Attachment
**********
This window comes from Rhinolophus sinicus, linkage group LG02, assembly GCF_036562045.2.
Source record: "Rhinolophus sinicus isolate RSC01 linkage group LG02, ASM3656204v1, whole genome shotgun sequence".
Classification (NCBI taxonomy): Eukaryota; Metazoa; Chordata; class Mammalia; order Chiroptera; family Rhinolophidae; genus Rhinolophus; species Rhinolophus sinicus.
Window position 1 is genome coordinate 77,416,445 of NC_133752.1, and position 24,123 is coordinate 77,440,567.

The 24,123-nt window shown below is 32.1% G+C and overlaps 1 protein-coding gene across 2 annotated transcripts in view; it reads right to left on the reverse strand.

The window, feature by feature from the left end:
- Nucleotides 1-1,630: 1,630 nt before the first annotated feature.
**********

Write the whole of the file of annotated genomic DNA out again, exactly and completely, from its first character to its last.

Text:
This window comes from Rhinolophus sinicus, linkage group LG02, assembly GCF_036562045.2.
Source record: "Rhinolophus sinicus isolate RSC01 linkage group LG02, ASM3656204v1, whole genome shotgun sequence".
Classification (NCBI taxonomy): Eukaryota; Metazoa; Chordata; class Mammalia; order Chiroptera; family Rhinolophidae; genus Rhinolophus; species Rhinolophus sinicus.
Window position 1 is genome coordinate 77,416,445 of NC_133752.1, and position 24,123 is coordinate 77,440,567.

The 24,123-nt window shown below is 32.1% G+C and overlaps 1 protein-coding gene across 2 annotated transcripts in view; it reads right to left on the reverse strand.

The window, feature by feature from the left end:
- Nucleotides 1-1,630: 1,630 nt before the first annotated feature.